When I am driving I sometimes imagine what a therapist might say about my situation. I picture her as someone who is about my age, who has a child about Jack’s age, someone who loves her son like I love mine. I have worried that she might ask me, not at our first session but maybe at our fourth, to try to empathize with Grant, to try to understand where he was in his mind and his heart at the time that he did these strange and dangerous things.
Hadn’t his dreams just died not six months before? Hadn’t both our lives been upended? Could it be that he was not his best self at the time in question? That his mind was in a bad place, which was the reason he took Jack to such bad places?
These are questions I would rather not consider.
I didn’t play Zillow Go! with Jack for another week, Grant said. How did you keep him from telling me what you’ve been doing?
I didn’t keep him from telling you. He told you.
He did not.
He did. I heard him.
He told you about the knife man, didn’t he? In the bath?
Who is the knife man? I said. What did you do to my son?
Our son, Grant said.
Grant didn’t tell me about the third and final Zillow Go! outing. I read about it later, in a transcript of the account he gave to the police, when it was emailed to me by the lawyer I hired to handle my end of the divorce.
My feelings about Grant are complicated now. Mostly I don’t ever want to see him again, but we were together for eight years. I feel his absence at home. Jack feels it.
I almost didn’t take Jack to the third house, Grant said in the transcript. I considered not going in at all. The thing about Zillow Go! is, you don’t choose which house you go to. The online system chooses for you, almost at random.
It was a house on the market for just $125,000. That was a bad sign. I don’t think I ever saw another listing of a three-bedroom for less than $150,000. Most were for a lot more.
The triangle on the front of the house, over the door, extended almost to the ground. The whole front stoop was like a big brick triangle. The house had a stone fireplace inside.
By triangle, Grant meant the gable that overhung the front door. His architectural vocabulary could have used some expansion, as could, in Grant’s opinion, the house’s living room. It was too small, he said, but there was space in the backyard for building onto it. And at $125,000 we could maybe afford to do that.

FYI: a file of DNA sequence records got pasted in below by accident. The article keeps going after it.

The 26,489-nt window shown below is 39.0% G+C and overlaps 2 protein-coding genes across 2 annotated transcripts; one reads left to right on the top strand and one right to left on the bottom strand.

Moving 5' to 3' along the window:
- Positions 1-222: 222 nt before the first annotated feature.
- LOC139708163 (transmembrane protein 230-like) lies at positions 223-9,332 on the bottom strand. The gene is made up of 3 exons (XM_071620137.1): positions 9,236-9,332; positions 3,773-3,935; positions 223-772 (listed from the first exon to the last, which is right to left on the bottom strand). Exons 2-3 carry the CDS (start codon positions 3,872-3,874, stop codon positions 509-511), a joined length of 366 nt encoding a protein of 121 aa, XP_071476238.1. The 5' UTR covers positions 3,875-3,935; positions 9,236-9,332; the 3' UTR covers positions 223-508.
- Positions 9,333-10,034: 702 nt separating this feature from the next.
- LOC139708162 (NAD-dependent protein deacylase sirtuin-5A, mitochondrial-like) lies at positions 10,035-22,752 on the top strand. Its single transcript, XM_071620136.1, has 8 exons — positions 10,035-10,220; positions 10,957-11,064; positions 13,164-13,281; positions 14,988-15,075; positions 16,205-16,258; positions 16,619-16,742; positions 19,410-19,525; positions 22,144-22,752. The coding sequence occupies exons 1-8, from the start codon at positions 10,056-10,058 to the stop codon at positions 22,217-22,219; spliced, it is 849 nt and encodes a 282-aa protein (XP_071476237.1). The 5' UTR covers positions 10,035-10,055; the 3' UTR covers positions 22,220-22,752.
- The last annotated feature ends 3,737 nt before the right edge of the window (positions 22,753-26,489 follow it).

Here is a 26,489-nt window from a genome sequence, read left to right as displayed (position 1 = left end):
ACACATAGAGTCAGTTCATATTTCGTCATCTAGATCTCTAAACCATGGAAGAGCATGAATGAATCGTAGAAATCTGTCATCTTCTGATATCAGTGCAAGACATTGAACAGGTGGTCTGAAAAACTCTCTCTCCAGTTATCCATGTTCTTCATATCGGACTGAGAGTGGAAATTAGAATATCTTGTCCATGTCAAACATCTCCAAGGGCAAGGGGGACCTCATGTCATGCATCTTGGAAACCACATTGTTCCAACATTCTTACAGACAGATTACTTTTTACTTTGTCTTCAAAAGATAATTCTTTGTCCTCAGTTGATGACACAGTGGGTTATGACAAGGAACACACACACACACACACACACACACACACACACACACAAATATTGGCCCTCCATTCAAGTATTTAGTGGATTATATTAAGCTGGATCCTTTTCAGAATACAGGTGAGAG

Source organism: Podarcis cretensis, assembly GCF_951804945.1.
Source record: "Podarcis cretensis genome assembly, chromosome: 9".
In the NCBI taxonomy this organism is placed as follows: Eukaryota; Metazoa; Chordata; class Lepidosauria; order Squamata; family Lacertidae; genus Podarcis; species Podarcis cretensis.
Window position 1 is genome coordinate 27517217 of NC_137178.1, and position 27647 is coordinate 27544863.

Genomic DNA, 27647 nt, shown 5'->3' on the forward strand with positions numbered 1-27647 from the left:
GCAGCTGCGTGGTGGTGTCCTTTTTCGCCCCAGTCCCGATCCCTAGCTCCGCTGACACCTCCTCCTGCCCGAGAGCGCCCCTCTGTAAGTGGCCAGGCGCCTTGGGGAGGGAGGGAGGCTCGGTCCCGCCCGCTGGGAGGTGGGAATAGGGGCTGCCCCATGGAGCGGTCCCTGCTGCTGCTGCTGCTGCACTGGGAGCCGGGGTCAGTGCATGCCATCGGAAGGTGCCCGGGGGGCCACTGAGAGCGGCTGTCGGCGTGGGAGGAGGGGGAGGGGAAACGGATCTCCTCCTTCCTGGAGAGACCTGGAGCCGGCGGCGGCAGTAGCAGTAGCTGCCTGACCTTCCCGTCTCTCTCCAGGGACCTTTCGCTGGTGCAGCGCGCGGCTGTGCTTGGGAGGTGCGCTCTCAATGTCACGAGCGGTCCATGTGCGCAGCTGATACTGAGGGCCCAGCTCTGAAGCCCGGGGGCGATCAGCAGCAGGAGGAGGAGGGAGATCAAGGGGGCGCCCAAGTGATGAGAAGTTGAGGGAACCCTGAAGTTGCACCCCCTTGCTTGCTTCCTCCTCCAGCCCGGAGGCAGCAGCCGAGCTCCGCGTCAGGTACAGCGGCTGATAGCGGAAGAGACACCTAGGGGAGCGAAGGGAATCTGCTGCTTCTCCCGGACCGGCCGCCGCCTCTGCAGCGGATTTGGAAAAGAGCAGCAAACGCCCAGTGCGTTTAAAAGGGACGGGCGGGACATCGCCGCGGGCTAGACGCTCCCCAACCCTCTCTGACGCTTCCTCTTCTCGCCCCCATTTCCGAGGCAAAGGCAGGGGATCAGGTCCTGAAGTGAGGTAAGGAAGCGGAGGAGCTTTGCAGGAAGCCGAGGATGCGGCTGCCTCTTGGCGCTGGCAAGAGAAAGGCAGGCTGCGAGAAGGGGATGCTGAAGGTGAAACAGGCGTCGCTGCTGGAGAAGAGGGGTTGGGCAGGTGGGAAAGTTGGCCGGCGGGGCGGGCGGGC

As if I would give any further thought to buying a house with Grant.
I had to see who lived in the house, he said. I thought it could be the one for us, something we could buy cheap that I could work on, fix up, whatever. Plus it was the house the game chose, so what could I do? I wanted to get us to level three. You unlock a lot of perks at level three.
He took Jack one morning, as soon as I left for work.
The man who came to the door was what he’d imagined: bald, frowning. There were crosses hanging in the house. Grant could see them from the doorway.
The man didn’t want to let this stranger and my boy into the house, but Grant told him Jack was very thirsty and that no one else on the block appeared to be home. He’s diabetic, Grant said. I think your neighbors are at work.
Why aren’t you at work? the man said.
I don’t work, Grant said.
After some more negotiation, the man let them in.
As soon as Jack was in the kitchen, Grant bolted. This time, though, he didn’t go far. He ran around the outside, to see if the house had foundation issues.
I wasn’t just doing it for the sake of the game, he said. I was really intrigued by that house.
But what if, asked the policeman who interviewed Grant, you did end up wanting to buy the house, and the seller saw that you were the same guy who’d come and left his son and run away?
Oh, it wouldn’t be me buying the house, Grant said. Not with my credit rating. It would be my wife.
Grant peeked through a window to see Jack standing on a chair beside the man’s kitchen island. The man was saying something that Grant couldn’t hear. He was gesturing while Jack looked up at him, an earnest, scared look on his face.
Grant knew he should go inside, but the foundation looked good and so now he had to check the gutters.
If the gutters are wrong, he said, the deal’s off.
Grant checked the gutters. The gutters were great. So he went back and knocked on the front door.
There was no answer. He knocked again, harder. It may have dawned on him then what he had done, what madness he had brought on. The door was locked.
When he returned to the kitchen window, Jack was still at the island. The man stood before him, laying knives on the table.
Neither of them looked his way. They didn’t seem to hear.
It was like I was in a nightmare, read the transcript. Only the nightmare was my real life.
I have learned that Zillow Go! is no longer confined to the United States. The game is being played in Canada and Mexico, Panama and the U.K. It will soon be available in Israel.
Since Grant and I separated there have been more think-pieces online about what an irresponsible thing it is, about the many mothers who have come out against it. It appears that nearly all the players are men.
Of course they are. No sane—or maybe even insane—mother would play such games with her child.
Reading about Zillow Go!, I have come to wonder if fathers are, by and large, out of their minds.